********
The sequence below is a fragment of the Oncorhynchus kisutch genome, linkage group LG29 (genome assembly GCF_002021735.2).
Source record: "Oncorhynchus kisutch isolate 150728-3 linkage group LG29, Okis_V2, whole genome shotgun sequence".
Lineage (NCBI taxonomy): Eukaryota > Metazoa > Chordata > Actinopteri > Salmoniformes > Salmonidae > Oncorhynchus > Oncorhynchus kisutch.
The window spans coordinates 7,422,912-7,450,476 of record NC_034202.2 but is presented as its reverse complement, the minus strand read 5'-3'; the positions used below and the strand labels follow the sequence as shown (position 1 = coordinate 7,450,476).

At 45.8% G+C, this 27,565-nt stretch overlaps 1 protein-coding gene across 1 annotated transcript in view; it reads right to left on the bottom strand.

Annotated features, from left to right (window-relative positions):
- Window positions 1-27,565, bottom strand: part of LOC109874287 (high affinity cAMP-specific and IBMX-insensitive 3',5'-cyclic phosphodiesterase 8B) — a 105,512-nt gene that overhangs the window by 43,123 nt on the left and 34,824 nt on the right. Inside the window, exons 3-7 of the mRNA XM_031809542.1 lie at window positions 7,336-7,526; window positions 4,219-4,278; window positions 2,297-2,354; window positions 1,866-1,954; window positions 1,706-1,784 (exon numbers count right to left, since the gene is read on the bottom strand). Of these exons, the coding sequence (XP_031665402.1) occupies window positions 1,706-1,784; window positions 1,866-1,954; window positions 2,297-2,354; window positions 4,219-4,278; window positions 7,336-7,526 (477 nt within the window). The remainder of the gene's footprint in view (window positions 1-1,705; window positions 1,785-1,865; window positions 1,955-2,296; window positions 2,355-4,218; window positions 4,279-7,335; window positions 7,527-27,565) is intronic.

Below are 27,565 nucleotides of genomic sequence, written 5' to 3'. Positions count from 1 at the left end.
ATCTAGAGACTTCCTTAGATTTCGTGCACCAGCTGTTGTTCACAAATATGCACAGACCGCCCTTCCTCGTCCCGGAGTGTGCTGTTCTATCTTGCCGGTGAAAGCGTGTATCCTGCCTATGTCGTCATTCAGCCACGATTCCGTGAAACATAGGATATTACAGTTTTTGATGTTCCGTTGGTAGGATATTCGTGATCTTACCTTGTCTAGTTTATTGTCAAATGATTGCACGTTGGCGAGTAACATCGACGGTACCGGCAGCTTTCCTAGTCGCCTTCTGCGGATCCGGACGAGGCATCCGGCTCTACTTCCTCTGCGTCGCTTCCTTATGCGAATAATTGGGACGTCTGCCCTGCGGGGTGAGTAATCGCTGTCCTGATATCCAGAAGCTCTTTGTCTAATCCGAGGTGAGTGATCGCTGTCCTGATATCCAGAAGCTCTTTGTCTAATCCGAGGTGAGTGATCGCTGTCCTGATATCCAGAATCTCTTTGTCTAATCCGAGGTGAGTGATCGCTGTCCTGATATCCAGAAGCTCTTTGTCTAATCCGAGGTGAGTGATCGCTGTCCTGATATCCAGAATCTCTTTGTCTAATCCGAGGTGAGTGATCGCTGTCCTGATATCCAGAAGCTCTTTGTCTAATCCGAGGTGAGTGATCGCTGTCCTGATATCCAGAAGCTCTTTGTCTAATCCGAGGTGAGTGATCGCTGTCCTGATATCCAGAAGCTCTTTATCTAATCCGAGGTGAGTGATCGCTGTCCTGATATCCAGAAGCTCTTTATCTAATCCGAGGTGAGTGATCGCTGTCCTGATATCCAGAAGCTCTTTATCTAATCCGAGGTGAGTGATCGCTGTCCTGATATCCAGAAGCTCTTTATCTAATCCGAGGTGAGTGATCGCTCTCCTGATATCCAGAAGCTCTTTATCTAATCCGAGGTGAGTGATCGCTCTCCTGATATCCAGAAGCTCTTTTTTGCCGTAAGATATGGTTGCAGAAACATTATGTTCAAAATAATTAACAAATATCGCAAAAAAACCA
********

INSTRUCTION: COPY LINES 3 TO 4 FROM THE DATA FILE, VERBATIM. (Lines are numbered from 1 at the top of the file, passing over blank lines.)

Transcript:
Lineage (NCBI taxonomy): Eukaryota > Metazoa > Chordata > Actinopteri > Salmoniformes > Salmonidae > Oncorhynchus > Oncorhynchus kisutch.
The window spans coordinates 7,422,912-7,450,476 of record NC_034202.2 but is presented as its reverse complement, the minus strand read 5'-3'; the positions used below and the strand labels follow the sequence as shown (position 1 = coordinate 7,450,476).